Silvan Dillier (BMC Racing) outsprinted Jasper Stuyven (Trek-Segafredo) to win stage six of the 2017 Giro d’Italia after more than 200km in the break together.

Dillier and Stuyven were two of five men to form the day’s break, as the race reached mainland Italy for the first time, and the Swiss rider timed his winning sprint to perfection on the uphill finish at Terme Luigiane.

Stage one winner Lukas Postlberger (Bora-hansgrohe) came in third, while Bob Jungels (QuickStep Floors) in the pink jersey, finished in the top ten – as did Geraint Thomas (Team Sky) and Adam Yates (Orica-Scott) – as the GC men all finished together.

Silvan Dillier outsprinted Jasper Stuyven to win stage six of the 2017 Giro d’Italia (pic – Sirotti)

After a series of attacks failed to stick at the flag, the main instigators of those moves joined forces to form the day of the break.

Postlberger and Trek-Segafredo duo Mads Pedersen and Stuyven were joined by Simone Andreetta (Bardiani-CSF) and Dillier and their lead quickly rocketed to three minutes.

Over the first climb of the day, they stretched their advantage to five minutes but with no threat to the maglia rosa, QuickStep Floors were happy to extend the leash.

It reached nearly nine minutes, before Cannondale-Drapac and Wilier Triestina-Selle Italia put riders on the front to begin eating into the advantage.

With Trek-Segafredo boasting the numerical advantage in the break, Pedersen did the bulk of the work on the front and as the kilometres ticked down it soon became apparent the break were not going to be brought back.

Pedersen was finally distanced on the run-in to the final categorised climb, but he showed great resolve to fight back to the front and continue putting a shift in for Stuyven.

QuickStep Floors and Wilier Triestina-Selle Italia continued to lead the chase, while the GC teams brought their riders forward, but those with stage aspirations were realising their chance may be gone – the break still leading 2’40” with ten kilometres remaining.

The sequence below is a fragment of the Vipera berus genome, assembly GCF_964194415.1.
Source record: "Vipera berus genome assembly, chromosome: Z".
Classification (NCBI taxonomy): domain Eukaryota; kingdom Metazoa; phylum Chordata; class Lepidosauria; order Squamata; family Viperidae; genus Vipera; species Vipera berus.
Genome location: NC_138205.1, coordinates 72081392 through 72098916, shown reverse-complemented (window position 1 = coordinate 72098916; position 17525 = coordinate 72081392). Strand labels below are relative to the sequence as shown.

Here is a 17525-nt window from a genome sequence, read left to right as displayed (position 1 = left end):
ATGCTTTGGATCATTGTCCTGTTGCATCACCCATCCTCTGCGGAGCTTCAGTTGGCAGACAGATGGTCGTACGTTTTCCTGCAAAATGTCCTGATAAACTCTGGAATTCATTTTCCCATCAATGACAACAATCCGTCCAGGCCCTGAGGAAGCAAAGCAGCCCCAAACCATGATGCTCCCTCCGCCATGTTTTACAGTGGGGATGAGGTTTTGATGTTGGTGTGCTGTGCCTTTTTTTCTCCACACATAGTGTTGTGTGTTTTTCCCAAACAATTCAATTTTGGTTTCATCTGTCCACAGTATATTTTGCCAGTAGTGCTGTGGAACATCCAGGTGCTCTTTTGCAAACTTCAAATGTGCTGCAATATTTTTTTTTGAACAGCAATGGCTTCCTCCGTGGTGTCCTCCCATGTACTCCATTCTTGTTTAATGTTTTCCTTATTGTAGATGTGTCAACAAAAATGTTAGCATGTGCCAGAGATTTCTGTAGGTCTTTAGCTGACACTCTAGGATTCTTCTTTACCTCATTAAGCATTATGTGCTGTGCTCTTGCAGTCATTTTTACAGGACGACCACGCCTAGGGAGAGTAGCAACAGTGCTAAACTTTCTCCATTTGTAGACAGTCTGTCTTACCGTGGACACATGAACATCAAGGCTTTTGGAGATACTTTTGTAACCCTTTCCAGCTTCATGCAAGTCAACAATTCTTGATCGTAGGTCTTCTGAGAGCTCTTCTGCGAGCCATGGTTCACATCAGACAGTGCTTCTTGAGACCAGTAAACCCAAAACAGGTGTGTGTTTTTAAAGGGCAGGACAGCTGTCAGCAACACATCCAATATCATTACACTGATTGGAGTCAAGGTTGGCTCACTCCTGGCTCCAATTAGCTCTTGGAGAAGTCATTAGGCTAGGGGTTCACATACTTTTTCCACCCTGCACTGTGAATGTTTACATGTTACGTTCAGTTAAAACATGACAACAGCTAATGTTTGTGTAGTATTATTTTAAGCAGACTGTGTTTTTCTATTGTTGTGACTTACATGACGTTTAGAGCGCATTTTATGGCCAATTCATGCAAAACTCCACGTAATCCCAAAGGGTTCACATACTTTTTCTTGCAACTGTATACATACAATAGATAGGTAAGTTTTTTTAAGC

Their hopes largely rested on the headwind breaking the escapees, and Dimension Data lent firepower to the chase, but the quintet continued to work well together.

Pedersen almost ground to a halt up the road, as he finally paid for his efforts with 6.5km to go, and discord struck the four remaining escapees immediately afterwards.

Bob Jungels finished in the top ten to successfully defend his pink jersey (pic – Sirotti)

The peloton were charging behind and had taken nearly a minute out of the gap, and the break was down to three when Stuyven’s acceleration proved too much for Andreetta.

Stuyven, Dillier and Postlberger worked well together, down the beautiful, twisting, hairpin-laden coastal descent, however, and the gap consequently held at 1’35” under the 3km-to-go kite.

The pace in the peloton – on both the preceding climb, and the twisting descent – caused gaps to open up and thinned the peloton out as Team Sky hit the front.

Up the road, the three leaders began eyeballing each other as they rolled under the flamme rouge, none of them willing to commit to the front.

Dillier finally opened up his sprint inside the final 200m, just as the peloton appeared in the distance behind – a marker of how much they had slowed up.

It was too much for Postlberger, but Stuyven followed and looked like it was going to come around the BMC Racing. Dillier had timed his move to perfection, however, to claim the stage honours.

Giro d’Italia 2017: stage six – result

1) Silvan Dillier (SUI) – BMC Racing – 4.58.01hrs
2) Jasper Stuyven (BEL) – Trek-Segafredo – ST
3) Lukas Postlberger (AUT) – Bora-hansgrohe +12”
4) Simone Andreetta (ITA) – Bardiani-CSF +26”
5) Michael Woods (CAN) – Cannondale-Drapac +39”
6) Adam Yates (GBR) – Orica-Scott – ST
7) Wilco Kelderman (NED) – Team Sunweb
8) Bob Jungels (LUX) – QuickStep Floors
9) Bauke Mollema (NED) – Trek-Segafredo
10) Geraint Thomas (GBR) – Team Sky

General classification

1) Bob Jungels (LUX) – QuickStep Floors – 28.20.47hrs
2) Geraint Thomas (GBR) – Team Sky +6”
3) Adam Yates (GBR) – Orica-Scott +10”
4) Vincenzo Nibali (ITA) – Bahrain-Merida – ST
5) Domenico Pozzovivo (ITA) – Ag2r-La Mondiale
6) Nairo Quintana (COL) – Movistar
7) Ton Dumoulin (NED) – Team Sunweb
8) Bauke Mollema (NED) – Trek-Segafredo
9) Tejay van Garderen (USA) – BMC Racing
10) Andrey Amador (CRC) – Movistar


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